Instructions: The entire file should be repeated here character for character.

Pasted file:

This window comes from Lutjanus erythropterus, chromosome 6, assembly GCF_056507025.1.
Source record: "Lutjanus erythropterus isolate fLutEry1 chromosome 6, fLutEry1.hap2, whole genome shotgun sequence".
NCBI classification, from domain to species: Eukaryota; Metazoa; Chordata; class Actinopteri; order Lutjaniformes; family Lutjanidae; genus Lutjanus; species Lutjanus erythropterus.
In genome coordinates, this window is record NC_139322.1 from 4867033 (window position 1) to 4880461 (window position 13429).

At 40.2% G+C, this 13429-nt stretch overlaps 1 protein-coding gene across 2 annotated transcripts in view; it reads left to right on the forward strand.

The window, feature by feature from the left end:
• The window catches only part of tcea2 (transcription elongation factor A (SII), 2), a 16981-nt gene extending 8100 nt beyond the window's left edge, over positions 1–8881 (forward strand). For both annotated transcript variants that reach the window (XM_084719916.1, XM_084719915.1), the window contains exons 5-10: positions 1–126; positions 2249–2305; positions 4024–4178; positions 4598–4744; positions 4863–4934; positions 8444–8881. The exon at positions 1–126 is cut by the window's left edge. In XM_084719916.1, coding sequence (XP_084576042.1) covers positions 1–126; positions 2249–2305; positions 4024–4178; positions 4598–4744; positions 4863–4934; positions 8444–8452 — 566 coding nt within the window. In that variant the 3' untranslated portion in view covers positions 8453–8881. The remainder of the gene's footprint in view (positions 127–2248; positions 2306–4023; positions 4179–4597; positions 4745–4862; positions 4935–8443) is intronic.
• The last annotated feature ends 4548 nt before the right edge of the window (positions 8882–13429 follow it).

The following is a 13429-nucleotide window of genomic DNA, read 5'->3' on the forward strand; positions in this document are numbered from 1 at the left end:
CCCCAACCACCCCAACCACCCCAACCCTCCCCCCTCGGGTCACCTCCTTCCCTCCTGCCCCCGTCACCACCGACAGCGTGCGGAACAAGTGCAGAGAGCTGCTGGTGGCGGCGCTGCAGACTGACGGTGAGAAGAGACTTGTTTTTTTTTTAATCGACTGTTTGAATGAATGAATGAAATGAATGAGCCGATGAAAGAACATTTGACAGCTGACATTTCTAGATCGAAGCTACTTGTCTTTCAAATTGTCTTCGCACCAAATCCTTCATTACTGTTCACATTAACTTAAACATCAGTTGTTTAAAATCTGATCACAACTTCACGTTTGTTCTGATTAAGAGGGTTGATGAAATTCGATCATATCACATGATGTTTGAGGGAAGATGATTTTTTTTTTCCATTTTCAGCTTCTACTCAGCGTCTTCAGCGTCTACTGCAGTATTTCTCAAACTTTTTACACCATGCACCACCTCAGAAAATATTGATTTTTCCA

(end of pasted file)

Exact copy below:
This window comes from Lutjanus erythropterus, chromosome 6, assembly GCF_056507025.1.
Source record: "Lutjanus erythropterus isolate fLutEry1 chromosome 6, fLutEry1.hap2, whole genome shotgun sequence".
NCBI classification, from domain to species: Eukaryota; Metazoa; Chordata; class Actinopteri; order Lutjaniformes; family Lutjanidae; genus Lutjanus; species Lutjanus erythropterus.
In genome coordinates, this window is record NC_139322.1 from 4867033 (window position 1) to 4880461 (window position 13429).

At 40.2% G+C, this 13429-nt stretch overlaps 1 protein-coding gene across 2 annotated transcripts in view; it reads left to right on the forward strand.

The window, feature by feature from the left end:
• The window catches only part of tcea2 (transcription elongation factor A (SII), 2), a 16981-nt gene extending 8100 nt beyond the window's left edge, over positions 1–8881 (forward strand). For both annotated transcript variants that reach the window (XM_084719916.1, XM_084719915.1), the window contains exons 5-10: positions 1–126; positions 2249–2305; positions 4024–4178; positions 4598–4744; positions 4863–4934; positions 8444–8881. The exon at positions 1–126 is cut by the window's left edge. In XM_084719916.1, coding sequence (XP_084576042.1) covers positions 1–126; positions 2249–2305; positions 4024–4178; positions 4598–4744; positions 4863–4934; positions 8444–8452 — 566 coding nt within the window. In that variant the 3' untranslated portion in view covers positions 8453–8881. The remainder of the gene's footprint in view (positions 127–2248; positions 2306–4023; positions 4179–4597; positions 4745–4862; positions 4935–8443) is intronic.
• The last annotated feature ends 4548 nt before the right edge of the window (positions 8882–13429 follow it).

The following is a 13429-nucleotide window of genomic DNA, read 5'->3' on the forward strand; positions in this document are numbered from 1 at the left end:
CCCCAACCACCCCAACCACCCCAACCCTCCCCCCTCGGGTCACCTCCTTCCCTCCTGCCCCCGTCACCACCGACAGCGTGCGGAACAAGTGCAGAGAGCTGCTGGTGGCGGCGCTGCAGACTGACGGTGAGAAGAGACTTGTTTTTTTTTTAATCGACTGTTTGAATGAATGAATGAAATGAATGAGCCGATGAAAGAACATTTGACAGCTGACATTTCTAGATCGAAGCTACTTGTCTTTCAAATTGTCTTCGCACCAAATCCTTCATTACTGTTCACATTAACTTAAACATCAGTTGTTTAAAATCTGATCACAACTTCACGTTTGTTCTGATTAAGAGGGTTGATGAAATTCGATCATATCACATGATGTTTGAGGGAAGATGATTTTTTTTTTCCATTTTCAGCTTCTACTCAGCGTCTTCAGCGTCTACTGCAGTATTTCTCAAACTTTTTACACCATGCACCACCTCAGAAAATATTGATTTTTCCA